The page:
Because of the time, delay and expense involved, parties engaged in construction disputes should extend every reasonable effort to avoid litigation or arbitration. A number of factors which may help in avoiding litigation, as seen through the eyes of an attorney, include:
1. Understand the dispute by objectively gathering all of the facts at the earliest possible time and gathering all available documentation to sup port the facts.
2. Carefully determine your position based upon the facts. This determination should include not only the question of what you may be entitled to but also why and how much.
3. Know your adversary's position. If possible, have him put it in writing so that you will not be in doubt.
4. Keep communication open between you and your adversary.
5. Be objective and don't get emotional about the dispute. It's a business problem and usually involves only dollars. Don't make it a big moral issue or you will lose objectivity.
6. Involve experts. After determining what the problems are, determine what field of expertise may be involved. Obviously, if it is a legal problem, get a lawyer familiar with construction. If it is a structural problem, hire a structural engineer. When hiring experts impress upon them that you want their unbiased, objective analysis of this problem. You don't want them to tell you what they think you want to hear. You want their best judgment because it will dictate how you handle the matter further.
7. Make sure that you are familiar with your contractual relationship and the terms of your contract with your adversary. If there is any question, consult a lawyer for a review and his opinions as to any questions involved. Make certain that you comply or are prepared to comply with any provisions of your contract requiring notices, designated methods of dispute resolution, submissions to the architect and similar such provisions.
8. Attempt to resolve the dispute in your own mind in a manner least burdensome to both you and your adversary. Most construction problems can be solved by either a more or a less expensive method.
9. Consider the costs, risks and time involved in litigation. Probably, the least expensive aspect of your being involved in a lawsuit (or arbitration proceedings) is the attorney's fees. The real expense involves the time of you and your personnel which will be taken away from productive use and expended in the litigation effort. Litigation and arbitration both take time and are not resolved usually for long periods of time.
It is not uncommon for parties to spend four or more years in litigation and it is not unusual to spend half or more of that time in arbitration and arbitration-associated proceedings. Court dockets are crowded. For example, you might expect not to go to trial in a case in the Denver District Court for approximately a year and a half after it is filed. It may even be longer because of postponements. After the trial court may come appeals and more waiting time. Consider compromise as an alternative to the long wait. Also consider the risks in litigation: the judge or jury may not believe the testimony of your witnesses if contradicted by witnesses offered by your adversary.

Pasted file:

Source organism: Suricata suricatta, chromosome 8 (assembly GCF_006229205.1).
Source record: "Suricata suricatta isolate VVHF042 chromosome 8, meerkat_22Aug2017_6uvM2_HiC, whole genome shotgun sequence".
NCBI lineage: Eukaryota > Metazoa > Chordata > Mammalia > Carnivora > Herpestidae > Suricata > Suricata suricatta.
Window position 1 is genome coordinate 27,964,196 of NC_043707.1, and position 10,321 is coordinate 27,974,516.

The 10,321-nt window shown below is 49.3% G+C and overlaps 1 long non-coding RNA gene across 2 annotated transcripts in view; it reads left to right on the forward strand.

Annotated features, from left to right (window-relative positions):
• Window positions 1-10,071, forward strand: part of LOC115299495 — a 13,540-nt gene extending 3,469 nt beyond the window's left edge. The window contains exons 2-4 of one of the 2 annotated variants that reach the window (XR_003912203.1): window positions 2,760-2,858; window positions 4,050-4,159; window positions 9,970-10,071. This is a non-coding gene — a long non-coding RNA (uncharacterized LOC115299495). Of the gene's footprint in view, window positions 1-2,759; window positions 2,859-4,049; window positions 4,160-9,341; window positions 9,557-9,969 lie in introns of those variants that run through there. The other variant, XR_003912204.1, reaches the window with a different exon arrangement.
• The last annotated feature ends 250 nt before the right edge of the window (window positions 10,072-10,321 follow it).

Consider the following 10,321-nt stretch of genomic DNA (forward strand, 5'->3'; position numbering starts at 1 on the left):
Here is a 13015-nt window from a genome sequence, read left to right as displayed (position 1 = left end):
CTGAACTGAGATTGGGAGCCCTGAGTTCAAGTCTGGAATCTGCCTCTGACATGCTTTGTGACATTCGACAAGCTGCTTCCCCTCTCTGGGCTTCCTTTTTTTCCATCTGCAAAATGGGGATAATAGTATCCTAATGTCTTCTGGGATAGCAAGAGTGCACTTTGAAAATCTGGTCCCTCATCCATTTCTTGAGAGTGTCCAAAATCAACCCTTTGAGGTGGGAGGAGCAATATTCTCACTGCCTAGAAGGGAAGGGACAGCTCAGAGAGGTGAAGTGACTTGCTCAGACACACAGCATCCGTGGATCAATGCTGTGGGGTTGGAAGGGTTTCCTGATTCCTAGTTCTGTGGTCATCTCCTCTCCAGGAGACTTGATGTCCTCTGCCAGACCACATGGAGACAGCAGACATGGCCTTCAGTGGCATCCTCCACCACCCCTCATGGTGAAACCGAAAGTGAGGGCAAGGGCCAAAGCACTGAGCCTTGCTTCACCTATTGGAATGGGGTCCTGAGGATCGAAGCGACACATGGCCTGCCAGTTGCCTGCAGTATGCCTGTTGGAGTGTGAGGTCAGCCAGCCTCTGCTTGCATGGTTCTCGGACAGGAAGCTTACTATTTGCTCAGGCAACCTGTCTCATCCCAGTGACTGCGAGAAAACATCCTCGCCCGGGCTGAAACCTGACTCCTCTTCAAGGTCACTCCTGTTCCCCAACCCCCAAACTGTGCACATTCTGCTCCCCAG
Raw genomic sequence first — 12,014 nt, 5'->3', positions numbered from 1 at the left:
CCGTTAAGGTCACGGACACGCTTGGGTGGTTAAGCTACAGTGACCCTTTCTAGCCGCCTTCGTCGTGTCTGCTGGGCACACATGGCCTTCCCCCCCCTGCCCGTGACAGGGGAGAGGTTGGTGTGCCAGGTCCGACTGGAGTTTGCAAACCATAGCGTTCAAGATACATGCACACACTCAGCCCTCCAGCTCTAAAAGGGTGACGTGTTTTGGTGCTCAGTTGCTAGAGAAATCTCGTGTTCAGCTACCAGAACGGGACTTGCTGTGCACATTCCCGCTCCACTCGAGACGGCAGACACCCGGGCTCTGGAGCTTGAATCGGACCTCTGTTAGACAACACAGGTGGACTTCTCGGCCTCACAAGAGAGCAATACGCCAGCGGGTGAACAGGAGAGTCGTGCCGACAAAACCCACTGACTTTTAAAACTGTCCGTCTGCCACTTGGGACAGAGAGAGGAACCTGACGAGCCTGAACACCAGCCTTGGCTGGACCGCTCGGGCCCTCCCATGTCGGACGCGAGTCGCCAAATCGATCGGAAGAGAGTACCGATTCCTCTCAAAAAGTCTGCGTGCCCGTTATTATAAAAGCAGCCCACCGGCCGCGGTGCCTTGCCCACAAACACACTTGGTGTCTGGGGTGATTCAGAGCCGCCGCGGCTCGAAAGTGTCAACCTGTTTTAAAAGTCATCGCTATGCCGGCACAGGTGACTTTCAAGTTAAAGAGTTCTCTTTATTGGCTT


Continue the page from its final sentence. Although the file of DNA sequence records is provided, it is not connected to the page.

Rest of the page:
10. After having fully explored the facts, understood your legal rights and having expert opinions where required, meet person-to-person with the most senior responsible official of your adversary for the purpose of discussing an amicable settlement. Whether to have attorneys for the parties present at this session is problematic. It may be better to meet first without attorneys but if one party has his attorney the other should likewise be represented by counsel at the meeting.
At the negotiation session explore the problem, set forth (and document if possible) your position. Also discuss the difficulties and expenses which would be involved for both parties if litigation were to follow along.
Also study what effect such litigation may have upon your reputation, other business, bonding capacity, future business with the same adversary and other consequences which may impact you and your adversary in the event of litigation or arbitration. The simple recognition at such a meeting that a compromise, even is not considered fa* by both parties, would save both substantial delay, risk and expense (direct and indirect) may bring about a settlement.
11. Judges and attorneys frequently observe that a "fair settlement" results when both parties are unhappy with the terms of the settlement.
12. Even if the first settlement conference fails, leave the channels of communication open. A cooling off period on both sides and a fresh look by both parties may still result in later success. Friends are more likely to settle their differences than enemies.
13. Although many people involved in settlement negotiation implement various strategies, use recommended negotiation techniques, study body language and engage in other forms of such gymnastics, probably the most successful technique is the employment of simple honesty, full knowledge of the facts and native intelligence.